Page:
Biofuels’ Big Picture

What is the outlook for biofuels? We must admit that initially, we were quite guarded about the industry. In addition to a lot of “hot” money chasing it, we felt there were high degrees of both political and economic risk. But after a year of studying the industry further and looking at several opportunities, we’ve become convinced that the bioenergy industry in this country is maturing rapidly and is definitely here to stay. In addition, we believe that it will look far different in five years than it does today.

We feel the drivers of future change in this industry will fall into four primary categories — economic, feedstock, political, and operational.

Economic Drivers. The reality is that any industry whose goal is to replace some portion of a volatile commodity is likely to experience some of the same price volatility itself. Therefore the core economics of oil dramatically impact the economics of biofuels. Over the long term, the economics of oil seem very favorable to the biofuels industry.

The oil crisis in the 1970s was caused by a supply squeeze, and prices inevitably retreated when supplies expanded. This lesson may foretell some challenges in the ethanol space, as very aggressive ethanol capacity expansions over the next few years will inevitably cause ethanol pricing (and production profit) erosion.

Remembering The Key Drivers

But the key driver of today’s higher oil prices is both a demand and a supply squeeze. China and India are rapidly industrializing and their emerging middle classes are buying cars (and gas) at breakneck pace. At the same time, the global oil industry has been challenged to replace depleted oil reserves through new discoveries. It seems very plausible that we are entering a new era where $40 to $70 per barrel, rather than $15 to $40 per barrel, is the norm for oil prices.

Feedstock Drivers. Corn has been the historical feedstock for ethanol plants, and this made great sense when the industry was very small and consumed a limited amount of corn. However, as the industry has exploded, the hypothetical conflict between corn’s use for animal feed and ethanol production is starting to become a real one.

Nowhere will this be more acute that the upper Midwest, where there is a very high concentration of corn production, hog production, and ethanol production. Today hogs are, at best, marginal users of distillers dried grain (DDG), so much work will need to be done to make changes to corn (or hogs) that improve the suitability of ethanol byproducts for feed.

While cellulosic ethanol production may or may not be the primary next generation feedstock, it does seem clear to us that #2 yellow corn will not be the feedstock of the future. While this feedstock transition is still several years away, it will change this industry in very big ways.

Political Drivers. In its infancy, the biofuels industry was heavily dependent on high levels of government subsidies. These subsidies were constantly undermined by low oil prices and spotty political support. On this front, there is reason for long-term optimism. The discussion on global warming is getting louder all the time, and biofuels have a very positive profile. In addition, there seems to be growing awareness about U.S. vulnerability to oil supply disruptions from hostile or unstable global oil suppliers. Lastly, as the “footprint” of biofuels has expanded beyond the Midwest, the base of political support for the industry is also expanding.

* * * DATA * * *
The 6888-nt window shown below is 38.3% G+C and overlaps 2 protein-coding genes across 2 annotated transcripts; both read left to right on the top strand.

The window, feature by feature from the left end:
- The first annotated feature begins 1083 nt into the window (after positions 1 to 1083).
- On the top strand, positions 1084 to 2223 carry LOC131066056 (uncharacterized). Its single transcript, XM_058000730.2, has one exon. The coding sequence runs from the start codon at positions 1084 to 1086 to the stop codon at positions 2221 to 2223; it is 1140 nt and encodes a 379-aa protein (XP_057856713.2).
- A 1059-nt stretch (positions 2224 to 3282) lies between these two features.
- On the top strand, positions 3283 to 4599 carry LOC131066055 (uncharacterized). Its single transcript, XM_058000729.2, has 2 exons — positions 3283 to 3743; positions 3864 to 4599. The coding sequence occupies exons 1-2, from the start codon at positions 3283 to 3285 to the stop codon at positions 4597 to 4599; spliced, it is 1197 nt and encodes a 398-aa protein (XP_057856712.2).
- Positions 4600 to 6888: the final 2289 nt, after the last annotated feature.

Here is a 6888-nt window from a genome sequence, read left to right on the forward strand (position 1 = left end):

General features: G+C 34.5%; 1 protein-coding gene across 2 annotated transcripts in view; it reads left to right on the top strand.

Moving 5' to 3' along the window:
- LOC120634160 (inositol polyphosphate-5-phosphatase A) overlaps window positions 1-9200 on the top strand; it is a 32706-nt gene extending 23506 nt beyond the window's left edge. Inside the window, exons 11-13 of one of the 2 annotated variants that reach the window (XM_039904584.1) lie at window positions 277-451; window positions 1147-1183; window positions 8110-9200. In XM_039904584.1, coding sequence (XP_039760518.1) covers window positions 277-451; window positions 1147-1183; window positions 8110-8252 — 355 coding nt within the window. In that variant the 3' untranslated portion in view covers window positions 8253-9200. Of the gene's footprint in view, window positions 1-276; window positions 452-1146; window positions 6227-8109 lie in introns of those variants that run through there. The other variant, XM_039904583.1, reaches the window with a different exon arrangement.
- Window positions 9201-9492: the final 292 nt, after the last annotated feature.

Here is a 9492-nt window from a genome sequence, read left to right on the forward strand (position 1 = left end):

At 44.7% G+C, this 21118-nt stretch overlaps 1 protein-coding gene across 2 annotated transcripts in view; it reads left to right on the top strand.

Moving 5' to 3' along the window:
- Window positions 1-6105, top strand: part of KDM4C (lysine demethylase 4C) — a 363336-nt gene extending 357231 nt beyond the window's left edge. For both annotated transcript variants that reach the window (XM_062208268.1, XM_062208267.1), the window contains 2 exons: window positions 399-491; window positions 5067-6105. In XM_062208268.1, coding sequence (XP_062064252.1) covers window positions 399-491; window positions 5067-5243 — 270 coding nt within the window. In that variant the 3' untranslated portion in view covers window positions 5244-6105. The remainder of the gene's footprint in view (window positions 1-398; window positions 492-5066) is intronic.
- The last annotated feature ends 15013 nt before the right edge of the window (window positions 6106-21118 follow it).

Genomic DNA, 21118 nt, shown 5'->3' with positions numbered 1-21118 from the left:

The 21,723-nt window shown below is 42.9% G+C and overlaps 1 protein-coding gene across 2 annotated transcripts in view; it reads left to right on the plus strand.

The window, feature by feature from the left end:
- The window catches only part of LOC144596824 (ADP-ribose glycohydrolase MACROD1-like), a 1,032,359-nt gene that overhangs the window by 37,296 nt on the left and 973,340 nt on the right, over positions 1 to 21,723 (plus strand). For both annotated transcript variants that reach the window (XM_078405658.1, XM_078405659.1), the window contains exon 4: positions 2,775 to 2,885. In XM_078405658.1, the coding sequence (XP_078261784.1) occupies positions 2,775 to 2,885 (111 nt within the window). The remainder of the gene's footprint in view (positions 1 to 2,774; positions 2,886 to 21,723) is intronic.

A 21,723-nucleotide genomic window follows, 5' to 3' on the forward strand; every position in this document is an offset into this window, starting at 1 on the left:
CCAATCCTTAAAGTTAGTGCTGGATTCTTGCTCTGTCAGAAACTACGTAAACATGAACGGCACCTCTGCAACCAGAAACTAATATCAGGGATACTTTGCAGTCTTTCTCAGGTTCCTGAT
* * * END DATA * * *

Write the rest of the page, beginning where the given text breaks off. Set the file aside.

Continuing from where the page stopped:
Operational Drivers. In the earliest, entrepreneurial phases of its growth, the biofuels industry was supported by fervent believers. However, there seems to be wide variability in the management skills and sophistication of many operators. This will change as the industry matures, and higher levels of professional management and expertise will be required for survival.

Transportation, Production Issues

In addition to day-to-day management, the level of logistics sophistication and downstream linkages will also need to increase dramatically. Getting the biofuels and byproducts delivered to customers will be key, and significant bottlenecks are already beginning to appear. Too many facilities have no clear plan on how they’ll effectively utilize production byproducts.

Finally, many biofuels plants are not as efficient as they need to be. They use too much water, too much energy, and produce too much waste. Much time, effort, and energy in the coming years will be applied to solving these challenges, and operators who neglect to change will be squeezed out as profitability declines.

How will the biofuels industry evolve? Nobody can say for sure. Our assessment is that the future is bright for managers who are aggressive and open-minded and who recognize that the industry’s maturation should be embraced, not avoided.

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